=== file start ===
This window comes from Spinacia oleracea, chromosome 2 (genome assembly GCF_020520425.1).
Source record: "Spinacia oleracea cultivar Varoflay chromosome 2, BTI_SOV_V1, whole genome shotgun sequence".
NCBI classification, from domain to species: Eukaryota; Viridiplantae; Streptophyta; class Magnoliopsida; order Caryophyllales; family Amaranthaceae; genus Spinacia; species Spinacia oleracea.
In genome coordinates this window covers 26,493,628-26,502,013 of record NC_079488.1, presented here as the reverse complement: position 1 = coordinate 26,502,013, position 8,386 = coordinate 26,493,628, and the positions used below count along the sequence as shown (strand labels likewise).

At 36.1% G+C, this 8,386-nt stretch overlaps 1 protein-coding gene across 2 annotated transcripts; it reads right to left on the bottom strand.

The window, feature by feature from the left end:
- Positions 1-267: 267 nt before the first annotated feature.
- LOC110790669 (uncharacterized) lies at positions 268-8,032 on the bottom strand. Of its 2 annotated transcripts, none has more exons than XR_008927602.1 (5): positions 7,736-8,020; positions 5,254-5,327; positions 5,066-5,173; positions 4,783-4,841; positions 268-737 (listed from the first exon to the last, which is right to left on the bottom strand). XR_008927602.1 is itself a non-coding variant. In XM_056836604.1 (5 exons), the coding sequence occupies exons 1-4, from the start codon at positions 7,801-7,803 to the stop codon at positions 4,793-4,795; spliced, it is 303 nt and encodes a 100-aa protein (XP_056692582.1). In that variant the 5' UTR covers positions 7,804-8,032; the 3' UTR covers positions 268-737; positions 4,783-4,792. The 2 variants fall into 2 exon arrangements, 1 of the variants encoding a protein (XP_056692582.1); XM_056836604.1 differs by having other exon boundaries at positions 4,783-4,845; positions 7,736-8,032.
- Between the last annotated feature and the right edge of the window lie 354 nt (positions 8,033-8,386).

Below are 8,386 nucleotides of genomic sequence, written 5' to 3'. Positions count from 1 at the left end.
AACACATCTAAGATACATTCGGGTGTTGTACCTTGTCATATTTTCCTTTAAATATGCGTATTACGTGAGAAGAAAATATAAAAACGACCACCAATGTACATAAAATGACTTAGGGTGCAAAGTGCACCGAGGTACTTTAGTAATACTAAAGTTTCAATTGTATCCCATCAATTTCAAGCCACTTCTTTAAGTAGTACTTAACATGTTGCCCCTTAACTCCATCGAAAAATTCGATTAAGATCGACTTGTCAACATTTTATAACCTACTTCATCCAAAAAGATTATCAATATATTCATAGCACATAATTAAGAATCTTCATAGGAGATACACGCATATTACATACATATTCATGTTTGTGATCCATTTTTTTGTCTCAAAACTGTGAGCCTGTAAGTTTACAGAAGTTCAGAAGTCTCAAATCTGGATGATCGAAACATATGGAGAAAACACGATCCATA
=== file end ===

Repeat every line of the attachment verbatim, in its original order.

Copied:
This window comes from Spinacia oleracea, chromosome 2 (genome assembly GCF_020520425.1).
Source record: "Spinacia oleracea cultivar Varoflay chromosome 2, BTI_SOV_V1, whole genome shotgun sequence".
NCBI classification, from domain to species: Eukaryota; Viridiplantae; Streptophyta; class Magnoliopsida; order Caryophyllales; family Amaranthaceae; genus Spinacia; species Spinacia oleracea.
In genome coordinates this window covers 26,493,628-26,502,013 of record NC_079488.1, presented here as the reverse complement: position 1 = coordinate 26,502,013, position 8,386 = coordinate 26,493,628, and the positions used below count along the sequence as shown (strand labels likewise).

At 36.1% G+C, this 8,386-nt stretch overlaps 1 protein-coding gene across 2 annotated transcripts; it reads right to left on the bottom strand.

The window, feature by feature from the left end:
- Positions 1-267: 267 nt before the first annotated feature.
- LOC110790669 (uncharacterized) lies at positions 268-8,032 on the bottom strand. Of its 2 annotated transcripts, none has more exons than XR_008927602.1 (5): positions 7,736-8,020; positions 5,254-5,327; positions 5,066-5,173; positions 4,783-4,841; positions 268-737 (listed from the first exon to the last, which is right to left on the bottom strand). XR_008927602.1 is itself a non-coding variant. In XM_056836604.1 (5 exons), the coding sequence occupies exons 1-4, from the start codon at positions 7,801-7,803 to the stop codon at positions 4,793-4,795; spliced, it is 303 nt and encodes a 100-aa protein (XP_056692582.1). In that variant the 5' UTR covers positions 7,804-8,032; the 3' UTR covers positions 268-737; positions 4,783-4,792. The 2 variants fall into 2 exon arrangements, 1 of the variants encoding a protein (XP_056692582.1); XM_056836604.1 differs by having other exon boundaries at positions 4,783-4,845; positions 7,736-8,032.
- Between the last annotated feature and the right edge of the window lie 354 nt (positions 8,033-8,386).

Below are 8,386 nucleotides of genomic sequence, written 5' to 3'. Positions count from 1 at the left end.
AACACATCTAAGATACATTCGGGTGTTGTACCTTGTCATATTTTCCTTTAAATATGCGTATTACGTGAGAAGAAAATATAAAAACGACCACCAATGTACATAAAATGACTTAGGGTGCAAAGTGCACCGAGGTACTTTAGTAATACTAAAGTTTCAATTGTATCCCATCAATTTCAAGCCACTTCTTTAAGTAGTACTTAACATGTTGCCCCTTAACTCCATCGAAAAATTCGATTAAGATCGACTTGTCAACATTTTATAACCTACTTCATCCAAAAAGATTATCAATATATTCATAGCACATAATTAAGAATCTTCATAGGAGATACACGCATATTACATACATATTCATGTTTGTGATCCATTTTTTTGTCTCAAAACTGTGAGCCTGTAAGTTTACAGAAGTTCAGAAGTCTCAAATCTGGATGATCGAAACATATGGAGAAAACACGATCCATA